UD Seal
Research, Sponsored Program, Technology Transfer and Intellectual Property

Copyright and Fair Use in Instruction Policy

Section: Research, Sponsored Program, Technology Transfer and Intellectual Property Policies
Policy Name: Copyright and Fair Use Policy
Policy Owner: Provost
Responsible University Office: University of Delaware Library
Origination Date: July 1, 2005
Revisions: July 1, 2015
Legacy Policy Number: 6-15
  1. SCOPE OF POLICYThis policy addresses the use of copyrighted material for instructional purposes and applies to all university departments, faculty, staff and students.
  2. DEFINITIONS
    1. “Copyright” shall be defined as a collection of rights granted authors and creators for a limited time. The U.S. Constitution granted Congress “the Power …to promote the Progress of Science and useful Arts, by securing for limited Times to Authors and Inventors exclusive Right to their respective Writings and Discoveries.”Copyright is a form of protection provided to the authors of “original works of authorship” including literary, dramatic, musical, artistic, and certain other intellectual works, both published and unpublished. The 1976 Copyright Act generally gives the owner of copyright the exclusive right to reproduce the copyrighted work, to prepare derivative works, to distribute copies or phonorecords of the copyrighted work, to perform the copyrighted work publicly or to display the copyrighted work publicly. In the case of sound recordings, the copyright owner has the right to perform the work publicly by means of a digital audio transmission. These exclusive rights are freely transferable and may be licensed, sold, donated to charity or bequeathed to the copyright owner’s heirs. It is illegal for anyone to violate any of the exclusive rights of the copyright owner.

      The exclusive rights of the copyright owner are limited. The Copyright Act contains a number of statutory limitations covering specific uses for educational, religious and charitable purposes. The best known of these is fair use.

    2. “Copyright Author” is defined as either the person who creates the work, the person or business that pays another to create the work in an employment context, or the person or business that commissions the work under a valid work-for-hire contract.
    3. “Copyright Owner” is defined as either  the person or entity listed as the owner in the U.S. Copyright Office, usually the original author or developer or a person or entity to which an exclusive part of the copyright has been transferred in writing. (See Policy Standards & Procedures section for an enumeration of these four statutory factors.)
    4. “Fair Use” shall be defined as an exemption under the Copyright Act which permits the fair use exemption (Section 107, U.S. Copyright Law) limited reproduction of copyrighted works for purposes such as criticism, comment, news reporting, teaching or research without the permission of the copyright owner. While many cases of instructional use are permitted by the fair use exemption, the law does not provide clear directives for what is and what is not fair use. Each case must be decided on its own merits.  Four statutory factors must be weighed in making a fair use analysis.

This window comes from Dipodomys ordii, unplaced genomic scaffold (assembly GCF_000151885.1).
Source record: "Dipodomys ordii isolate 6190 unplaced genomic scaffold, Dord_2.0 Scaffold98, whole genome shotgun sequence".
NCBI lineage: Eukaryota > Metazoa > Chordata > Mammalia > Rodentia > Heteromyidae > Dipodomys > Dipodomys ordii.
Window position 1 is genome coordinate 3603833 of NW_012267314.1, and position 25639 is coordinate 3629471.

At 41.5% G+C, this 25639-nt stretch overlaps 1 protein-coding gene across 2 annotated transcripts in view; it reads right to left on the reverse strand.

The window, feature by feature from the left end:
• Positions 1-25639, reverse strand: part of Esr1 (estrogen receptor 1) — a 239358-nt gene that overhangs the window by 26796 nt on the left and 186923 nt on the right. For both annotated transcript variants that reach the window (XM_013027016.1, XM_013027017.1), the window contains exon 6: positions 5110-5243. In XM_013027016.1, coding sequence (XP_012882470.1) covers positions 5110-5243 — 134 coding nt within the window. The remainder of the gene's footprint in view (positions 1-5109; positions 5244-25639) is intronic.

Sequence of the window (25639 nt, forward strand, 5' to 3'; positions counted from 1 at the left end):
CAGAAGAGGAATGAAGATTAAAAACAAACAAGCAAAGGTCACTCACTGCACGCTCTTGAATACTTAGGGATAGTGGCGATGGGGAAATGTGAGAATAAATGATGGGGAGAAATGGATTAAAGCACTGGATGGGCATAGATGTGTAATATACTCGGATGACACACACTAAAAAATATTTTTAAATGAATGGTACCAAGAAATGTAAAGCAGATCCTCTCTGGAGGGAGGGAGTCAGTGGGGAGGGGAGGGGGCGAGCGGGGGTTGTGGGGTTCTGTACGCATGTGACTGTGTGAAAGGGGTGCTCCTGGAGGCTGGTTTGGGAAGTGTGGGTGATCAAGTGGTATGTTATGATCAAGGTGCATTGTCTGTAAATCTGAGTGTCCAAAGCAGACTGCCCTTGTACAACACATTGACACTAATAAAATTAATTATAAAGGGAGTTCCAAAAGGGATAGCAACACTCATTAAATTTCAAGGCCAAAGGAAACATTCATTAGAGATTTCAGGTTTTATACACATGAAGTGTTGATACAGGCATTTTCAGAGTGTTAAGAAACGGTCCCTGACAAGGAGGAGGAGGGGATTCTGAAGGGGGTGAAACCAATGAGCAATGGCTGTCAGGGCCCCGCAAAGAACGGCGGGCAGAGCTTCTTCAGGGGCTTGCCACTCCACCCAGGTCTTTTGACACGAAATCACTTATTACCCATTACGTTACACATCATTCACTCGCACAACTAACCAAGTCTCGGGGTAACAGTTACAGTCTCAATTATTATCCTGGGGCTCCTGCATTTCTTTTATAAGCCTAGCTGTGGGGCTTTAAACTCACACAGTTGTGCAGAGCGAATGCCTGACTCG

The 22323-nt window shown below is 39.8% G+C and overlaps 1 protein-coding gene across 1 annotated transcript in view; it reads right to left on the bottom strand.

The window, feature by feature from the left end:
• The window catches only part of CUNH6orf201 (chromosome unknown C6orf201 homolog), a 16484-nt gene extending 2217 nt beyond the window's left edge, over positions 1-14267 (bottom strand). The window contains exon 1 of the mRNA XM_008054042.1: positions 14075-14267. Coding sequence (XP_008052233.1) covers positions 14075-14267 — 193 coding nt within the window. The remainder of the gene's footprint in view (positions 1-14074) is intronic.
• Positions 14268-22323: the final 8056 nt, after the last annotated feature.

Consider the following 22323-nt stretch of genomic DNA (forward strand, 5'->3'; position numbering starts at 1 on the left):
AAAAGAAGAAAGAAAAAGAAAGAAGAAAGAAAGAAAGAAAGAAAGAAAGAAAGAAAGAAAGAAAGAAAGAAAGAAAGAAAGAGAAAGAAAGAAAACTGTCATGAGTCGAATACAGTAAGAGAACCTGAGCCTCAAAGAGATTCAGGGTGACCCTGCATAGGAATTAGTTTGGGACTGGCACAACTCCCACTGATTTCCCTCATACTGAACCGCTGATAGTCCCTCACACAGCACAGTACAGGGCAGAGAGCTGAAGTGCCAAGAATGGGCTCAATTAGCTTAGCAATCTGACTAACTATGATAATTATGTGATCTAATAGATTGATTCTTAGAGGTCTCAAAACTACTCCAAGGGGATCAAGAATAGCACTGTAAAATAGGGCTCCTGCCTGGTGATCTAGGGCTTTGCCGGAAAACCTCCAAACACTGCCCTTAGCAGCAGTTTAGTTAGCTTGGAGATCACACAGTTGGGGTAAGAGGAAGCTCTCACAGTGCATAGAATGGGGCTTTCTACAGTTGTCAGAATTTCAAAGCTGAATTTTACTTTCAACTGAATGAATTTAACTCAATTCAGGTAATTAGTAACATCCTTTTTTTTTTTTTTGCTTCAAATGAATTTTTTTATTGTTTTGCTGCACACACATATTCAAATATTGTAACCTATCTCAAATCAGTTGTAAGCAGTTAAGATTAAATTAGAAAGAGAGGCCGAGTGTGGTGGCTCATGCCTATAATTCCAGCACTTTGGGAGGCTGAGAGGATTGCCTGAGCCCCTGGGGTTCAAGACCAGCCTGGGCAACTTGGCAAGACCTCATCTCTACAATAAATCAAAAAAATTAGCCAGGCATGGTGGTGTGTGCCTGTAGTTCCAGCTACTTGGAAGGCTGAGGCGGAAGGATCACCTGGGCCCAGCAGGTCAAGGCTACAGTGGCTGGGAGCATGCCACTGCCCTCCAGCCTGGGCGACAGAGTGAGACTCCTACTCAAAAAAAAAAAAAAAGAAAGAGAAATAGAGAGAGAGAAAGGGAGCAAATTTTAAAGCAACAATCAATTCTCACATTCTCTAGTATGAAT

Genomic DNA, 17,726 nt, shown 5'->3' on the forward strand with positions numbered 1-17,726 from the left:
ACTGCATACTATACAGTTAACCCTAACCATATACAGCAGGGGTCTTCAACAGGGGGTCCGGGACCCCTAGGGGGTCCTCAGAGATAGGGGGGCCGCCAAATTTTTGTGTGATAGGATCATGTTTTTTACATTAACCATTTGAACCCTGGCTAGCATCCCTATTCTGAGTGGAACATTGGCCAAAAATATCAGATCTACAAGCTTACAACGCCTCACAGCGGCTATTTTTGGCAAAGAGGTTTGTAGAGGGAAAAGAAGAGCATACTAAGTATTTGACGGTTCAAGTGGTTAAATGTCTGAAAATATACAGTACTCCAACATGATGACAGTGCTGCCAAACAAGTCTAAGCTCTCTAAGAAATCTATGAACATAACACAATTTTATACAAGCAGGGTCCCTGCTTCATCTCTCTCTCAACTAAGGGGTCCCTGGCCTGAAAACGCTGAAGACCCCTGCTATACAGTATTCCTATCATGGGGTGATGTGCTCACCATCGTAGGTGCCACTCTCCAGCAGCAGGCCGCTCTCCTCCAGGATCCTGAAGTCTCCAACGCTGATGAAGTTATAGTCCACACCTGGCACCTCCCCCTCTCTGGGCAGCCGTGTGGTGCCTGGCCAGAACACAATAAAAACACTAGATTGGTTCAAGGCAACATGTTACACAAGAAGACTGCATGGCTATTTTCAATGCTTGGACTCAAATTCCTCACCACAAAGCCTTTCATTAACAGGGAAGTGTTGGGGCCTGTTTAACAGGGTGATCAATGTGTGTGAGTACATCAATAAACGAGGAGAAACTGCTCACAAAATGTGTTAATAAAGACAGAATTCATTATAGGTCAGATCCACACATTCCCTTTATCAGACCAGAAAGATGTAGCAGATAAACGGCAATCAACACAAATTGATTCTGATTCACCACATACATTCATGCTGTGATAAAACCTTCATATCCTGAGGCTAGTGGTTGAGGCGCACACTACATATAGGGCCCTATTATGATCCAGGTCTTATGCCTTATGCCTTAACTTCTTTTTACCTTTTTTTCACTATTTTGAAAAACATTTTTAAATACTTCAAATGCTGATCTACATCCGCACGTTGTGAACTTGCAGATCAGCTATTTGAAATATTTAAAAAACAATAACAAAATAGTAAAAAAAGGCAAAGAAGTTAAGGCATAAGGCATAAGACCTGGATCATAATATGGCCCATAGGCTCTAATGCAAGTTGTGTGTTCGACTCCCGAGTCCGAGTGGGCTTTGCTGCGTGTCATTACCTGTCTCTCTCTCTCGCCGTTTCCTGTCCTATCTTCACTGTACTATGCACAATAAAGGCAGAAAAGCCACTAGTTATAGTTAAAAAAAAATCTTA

3. POLICY STATEMENTThe University of Delaware expects all members of the University community to respect copyright law (Title 17, U.S. Code). Except as allowed by law, it is a violation of this policy and law for University of Delaware faculty, staff or students to reproduce, distribute, display publicly, perform, digitally transmit (i.e. in the case of sound recordings) or prepare derivative works based upon a copyrighted work without permission of the copyright owner.Recognizing that copyright law provides certain exemptions that limit the right of the copyright holder (www.copyright.gov/title17/92chap1.html#107), this policy provides guidance to University authors using copyrighted material for educational purposes.
  4. POLICY STANDARDS AND PROCEDURES
    1. The doctrine of “fair use” is one of the more important limitations to copyright law. The doctrine of fair use has been developed through a substantial number of court decisions over the years and has been codified in section 107 of the copyright law. Section 107 also sets out four factors to be considered in determining whether or not a particular use is fair.
      1. The purpose and character of the use, including whether such use is of commercial nature or is for nonprofit educational purposes
      2. The nature of the copyrighted work
      3. The amount and substantiality of the portion used in relation to the copyrighted work as a whole
      4. The effect of the use upon the potential market for, or value of, the copyrighted work
    2. Thoughtful analysis of these four factors in relationship to the need for the copy must be made in order to arrive at a good faith determination of fair use for a specific situation. Authors are encouraged to use the Fair Use Worksheet attached to this document and to file the completed worksheet with the product. When relying on fair use, proper attribution should be included and material should be marked to indicate copyright protection.
    3. Applications of Fair Use: The University Library has developed guidelines to provide assistance to individuals determining if fair use applies to their particular case. These guidelines may be found on the Library Copyright Research Guide (guides.lib.udel.edu/copyright). The University encourages use of the four factors delineated in the law (and listed above in section IV A) to guide decision making and provides a Fair Use Worksheet with this document (Appendix A).

APPENDIX A: Fair Use Checklist (pdf)